U.S. Court of Appeals

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United States Court of Appeals for the Ninth Circuit
The United States Court of Appeals for the Ninth Circuit (in case citations, 9th Cir.) is a U.S. federal court with appellate jurisdiction over the district courts in the following districts: • District of Alaska • District of Arizona • Central District of California • Eastern District of California • Northern District of California • Southern District of California • District of Hawaii • District of Idaho • District of Montana • District of Nevada • District of Oregon • Eastern District of Washington • Western District of Washington It also has appellate jurisdiction over the following territorial courts: • District Court of Guam • District of the Northern Mariana Islands Headquartered in San Francisco, California, the Ninth Circuit is by far the largest of the thirteen courts of appeals, with 29 active judgeships. The court's regular meeting places are Seattle at the William K. Nakamura Courthouse, Portland at the Pioneer Courthouse, San Francisco at the James R. Browning U.S. Court of Appeals Building, and Pasadena at the Richard H. Chambers U.S. Court of Appeals, but panels of the court occasionally travel to hear cases in other locations within its territorial jurisdiction. Although the judges travel around the circuit, the court arranges its hearings so that cases from the northern region of the circuit are heard in Seattle or Portland, cases from southern California are heard in Pasadena, and cases from northern California, Nevada, Arizona, and Hawaii are heard in San Francisco. For lawyers who must come and present their cases to the court in person, this administrative grouping of cases helps to reduce the time and cost of travel. The large size of the current court is due to the fact that both the population of the western states and the geographic jurisdiction of the Ninth Circuit have increased dramatically since Congress, in 1891, created the United States Court of Appeals for the Ninth Circuit. The court was originally granted appellate jurisdiction over federal district courts in California, Idaho, Montana, Nevada, Oregon, and Washington. As new states and territories were added to the federal judicial hierarchy in the twentieth century, many of those in the West were placed in the Ninth Circuit: the newly acquired territory of Hawaii in 1900, Arizona upon its accession to statehood in 1912, the then-territory of Alaska in 1948, Guam in 1951, and the Commonwealth of the Northern Mariana Islands (CNMI) in 1977. In 1979, the Ninth Circuit became the first federal judicial circuit to set up a Bankruptcy Appellate Panel. The cultural and political jurisdiction of the Ninth Circuit is just as varied as the land within its geographical borders. In a dissenting opinion in a rights of publicity case involving Wheel of Fortune star Vanna White, Circuit Judge Alex Kozinski sardonically noted that "[f]or better or worse, we are the Court of Appeals for the Hollywood Circuit." Judges from more remote parts of the circuit note the contrast between legal issues confronted by populous states such as California and those confronted by rural states such as Alaska, Idaho, and Montana. Judge Andrew J. Kleinfeld, who maintains his chambers in Fairbanks, Alaska, wrote in a 1998 letter: "Much federal law is not national in scope…. It is easy to make a mistake construing these laws when unfamiliar with them, as we often are, or not interpreting them regularly, as we never do." To find an attorney please check the largest attorney directory online or to find an california attorney search please check the largest california attorney search directory online or to find an unemployment attorney please check the largest unemployment attorney directory online or to find an juvenile attorney please check the largest juvenile attorney directory online. Controversy Alleged political liberalism: According to the most current count, the Ninth Circuit has the highest percentage of active judges appointed by Democratic presidents, with 59%. Until 2003, this percentage was much higher; a political stalemate over judicial nominations subsequently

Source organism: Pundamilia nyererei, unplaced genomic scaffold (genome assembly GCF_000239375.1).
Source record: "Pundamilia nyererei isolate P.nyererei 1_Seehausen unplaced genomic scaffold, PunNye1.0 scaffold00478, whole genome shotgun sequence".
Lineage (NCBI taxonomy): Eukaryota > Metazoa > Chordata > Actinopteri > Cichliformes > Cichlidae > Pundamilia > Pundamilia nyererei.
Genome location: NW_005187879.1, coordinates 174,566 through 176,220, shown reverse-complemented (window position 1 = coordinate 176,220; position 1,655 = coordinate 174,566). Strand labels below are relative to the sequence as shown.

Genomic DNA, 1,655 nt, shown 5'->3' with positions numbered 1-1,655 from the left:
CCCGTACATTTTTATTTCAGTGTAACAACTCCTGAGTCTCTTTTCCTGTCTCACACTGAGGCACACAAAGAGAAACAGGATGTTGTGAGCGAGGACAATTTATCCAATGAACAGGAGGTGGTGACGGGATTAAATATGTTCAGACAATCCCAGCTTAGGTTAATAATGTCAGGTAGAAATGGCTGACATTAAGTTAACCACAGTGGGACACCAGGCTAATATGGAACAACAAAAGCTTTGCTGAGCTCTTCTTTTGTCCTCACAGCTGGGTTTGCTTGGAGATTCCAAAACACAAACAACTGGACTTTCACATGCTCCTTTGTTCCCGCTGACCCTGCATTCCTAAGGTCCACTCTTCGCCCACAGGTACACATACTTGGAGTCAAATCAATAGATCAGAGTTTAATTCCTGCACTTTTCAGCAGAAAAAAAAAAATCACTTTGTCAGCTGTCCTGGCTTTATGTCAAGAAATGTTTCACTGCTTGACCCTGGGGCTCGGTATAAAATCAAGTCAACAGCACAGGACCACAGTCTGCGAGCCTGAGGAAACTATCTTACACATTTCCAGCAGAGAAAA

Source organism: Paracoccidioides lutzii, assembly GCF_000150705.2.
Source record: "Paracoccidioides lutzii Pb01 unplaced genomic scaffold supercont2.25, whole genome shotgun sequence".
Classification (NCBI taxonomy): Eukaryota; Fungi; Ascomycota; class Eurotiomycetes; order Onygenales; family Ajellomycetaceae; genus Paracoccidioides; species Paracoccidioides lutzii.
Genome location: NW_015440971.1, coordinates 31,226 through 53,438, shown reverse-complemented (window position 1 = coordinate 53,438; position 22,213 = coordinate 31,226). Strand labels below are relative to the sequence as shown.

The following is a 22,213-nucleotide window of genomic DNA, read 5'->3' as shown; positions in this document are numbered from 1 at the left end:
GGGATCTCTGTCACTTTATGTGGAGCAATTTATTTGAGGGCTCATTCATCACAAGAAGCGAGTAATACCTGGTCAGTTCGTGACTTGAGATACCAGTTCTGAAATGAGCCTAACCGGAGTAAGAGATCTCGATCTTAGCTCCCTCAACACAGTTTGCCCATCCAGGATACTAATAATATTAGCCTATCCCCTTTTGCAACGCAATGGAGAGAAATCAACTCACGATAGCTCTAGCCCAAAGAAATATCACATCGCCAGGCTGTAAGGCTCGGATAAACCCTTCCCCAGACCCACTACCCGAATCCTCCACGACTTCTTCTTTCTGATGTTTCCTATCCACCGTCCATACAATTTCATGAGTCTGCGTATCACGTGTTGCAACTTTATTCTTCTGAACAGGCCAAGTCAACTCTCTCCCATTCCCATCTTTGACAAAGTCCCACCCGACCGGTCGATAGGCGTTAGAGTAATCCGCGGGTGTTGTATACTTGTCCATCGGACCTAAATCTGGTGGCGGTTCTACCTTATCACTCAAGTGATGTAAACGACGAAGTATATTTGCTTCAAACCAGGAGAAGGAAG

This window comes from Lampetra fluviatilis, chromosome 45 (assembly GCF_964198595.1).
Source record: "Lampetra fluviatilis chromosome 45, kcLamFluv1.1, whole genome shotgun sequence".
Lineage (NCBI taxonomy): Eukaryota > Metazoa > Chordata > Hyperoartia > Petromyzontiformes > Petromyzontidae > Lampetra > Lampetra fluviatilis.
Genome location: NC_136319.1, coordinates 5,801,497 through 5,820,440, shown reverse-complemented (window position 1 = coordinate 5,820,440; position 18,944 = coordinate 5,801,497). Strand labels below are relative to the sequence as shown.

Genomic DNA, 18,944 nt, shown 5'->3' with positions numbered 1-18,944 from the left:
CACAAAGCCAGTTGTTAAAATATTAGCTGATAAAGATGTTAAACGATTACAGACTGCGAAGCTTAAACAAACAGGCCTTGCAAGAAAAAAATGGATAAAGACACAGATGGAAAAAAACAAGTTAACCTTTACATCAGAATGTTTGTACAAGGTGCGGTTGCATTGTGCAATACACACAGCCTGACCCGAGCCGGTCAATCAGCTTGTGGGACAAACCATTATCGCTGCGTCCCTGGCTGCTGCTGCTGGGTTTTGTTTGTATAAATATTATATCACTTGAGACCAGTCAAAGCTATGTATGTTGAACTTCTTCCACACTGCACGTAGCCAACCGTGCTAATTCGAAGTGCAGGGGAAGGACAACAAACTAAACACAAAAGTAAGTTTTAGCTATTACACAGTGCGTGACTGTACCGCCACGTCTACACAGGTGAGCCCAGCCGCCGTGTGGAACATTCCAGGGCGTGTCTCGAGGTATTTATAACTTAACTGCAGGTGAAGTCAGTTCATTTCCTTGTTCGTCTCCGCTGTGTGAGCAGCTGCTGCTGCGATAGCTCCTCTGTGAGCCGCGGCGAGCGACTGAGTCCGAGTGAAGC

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kept several vacancies on the court for several years. Nevertheless, such a percentage is not extreme in relation to the other Circuits; eight Circuits have partisan appointment ratios that are more skewed than the Ninth's. Critics try to explain the court's perceived liberal bias by reference to its relatively high proportion of Democratic appointees. Others have contested that the Circuit's high percentage of reversals is accounted for by the fact that the Ninth Circuit hears more cases than any other Circuit Size of the court: Many scholars and jurists cite regional differences between states in the circuit, as well as the practical, procedural, and substantive difficulties in administering a court of this size, as reasons why Congress should split the Ninth Circuit into two or more smaller circuit courts. Opponents of such a move claim that the court is functioning smoothly from an administrative standpoint, and that the real problem is not that the circuit is too large, but that Congress has not created enough judgeships to handle the court's workload. Opponents also point out that over half of the Ninth Circuit's cases come from the state of California, and thus dividing the Circuit would result in whichever portion included California being dominated by cases from a single state. Moreover, many who advocate the preservation of the current Ninth Circuit see politics as a motivating factor in the split movement. They claim that by implementing a scheme that isolates California from the other states in the circuit, the effect of a split will be to dilute the power of judges who have handed down rulings that have angered social conservatives. In addition to concerns over its legal doctrine, critics of the Ninth Circuit claim there are several adverse consequences of its large size. Chief among these is the Ninth Circuit's unique rules concerning the composition of an en banc court. In other circuits, en banc courts are composed of all active circuit judges, plus (depending on the rules of the particular court) any senior judges who took part in the original panel decision. By contrast, in the Ninth Circuit it is impractical for twenty-eight or more judges to take part in a single oral argument and deliberate on a decision en masse. The court thus provides for a “limited en banc” review of a randomly-selected 11 judge panel. This means that en banc reviews may not actually reflect the views of the majority of the court, and indeed may not include any of the three judges involved in the decision being reviewed in the first place. The result, according to detractors, is a high risk of intracircuit conflicts of law where different groupings of judges end up delivering contradictory opinions. This is said to cause uncertainty in the district courts and within the bar.